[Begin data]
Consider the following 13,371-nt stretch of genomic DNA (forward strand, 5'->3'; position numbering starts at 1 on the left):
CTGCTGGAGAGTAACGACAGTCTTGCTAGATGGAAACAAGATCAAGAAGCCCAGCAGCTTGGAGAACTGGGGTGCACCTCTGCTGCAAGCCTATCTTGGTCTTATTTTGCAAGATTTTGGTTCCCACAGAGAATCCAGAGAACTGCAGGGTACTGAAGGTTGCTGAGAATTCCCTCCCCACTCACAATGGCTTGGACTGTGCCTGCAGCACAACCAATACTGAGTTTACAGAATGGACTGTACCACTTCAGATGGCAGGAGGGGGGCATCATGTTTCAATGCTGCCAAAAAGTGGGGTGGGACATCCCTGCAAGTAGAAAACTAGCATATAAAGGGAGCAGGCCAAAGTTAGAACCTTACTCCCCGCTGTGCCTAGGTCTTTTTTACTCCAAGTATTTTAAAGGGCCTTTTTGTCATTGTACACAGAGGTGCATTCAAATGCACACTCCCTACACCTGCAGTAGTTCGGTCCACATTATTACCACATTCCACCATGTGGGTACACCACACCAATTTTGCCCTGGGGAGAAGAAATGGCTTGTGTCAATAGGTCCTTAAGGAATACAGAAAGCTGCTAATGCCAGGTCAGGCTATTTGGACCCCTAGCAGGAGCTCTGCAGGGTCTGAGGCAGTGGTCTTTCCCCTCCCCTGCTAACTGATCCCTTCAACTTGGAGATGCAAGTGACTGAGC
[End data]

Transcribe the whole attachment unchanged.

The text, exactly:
Consider the following 13,371-nt stretch of genomic DNA (forward strand, 5'->3'; position numbering starts at 1 on the left):
CTGCTGGAGAGTAACGACAGTCTTGCTAGATGGAAACAAGATCAAGAAGCCCAGCAGCTTGGAGAACTGGGGTGCACCTCTGCTGCAAGCCTATCTTGGTCTTATTTTGCAAGATTTTGGTTCCCACAGAGAATCCAGAGAACTGCAGGGTACTGAAGGTTGCTGAGAATTCCCTCCCCACTCACAATGGCTTGGACTGTGCCTGCAGCACAACCAATACTGAGTTTACAGAATGGACTGTACCACTTCAGATGGCAGGAGGGGGGCATCATGTTTCAATGCTGCCAAAAAGTGGGGTGGGACATCCCTGCAAGTAGAAAACTAGCATATAAAGGGAGCAGGCCAAAGTTAGAACCTTACTCCCCGCTGTGCCTAGGTCTTTTTTACTCCAAGTATTTTAAAGGGCCTTTTTGTCATTGTACACAGAGGTGCATTCAAATGCACACTCCCTACACCTGCAGTAGTTCGGTCCACATTATTACCACATTCCACCATGTGGGTACACCACACCAATTTTGCCCTGGGGAGAAGAAATGGCTTGTGTCAATAGGTCCTTAAGGAATACAGAAAGCTGCTAATGCCAGGTCAGGCTATTTGGACCCCTAGCAGGAGCTCTGCAGGGTCTGAGGCAGTGGTCTTTCCCCTCCCCTGCTAACTGATCCCTTCAACTTGGAGATGCAAGTGACTGAGC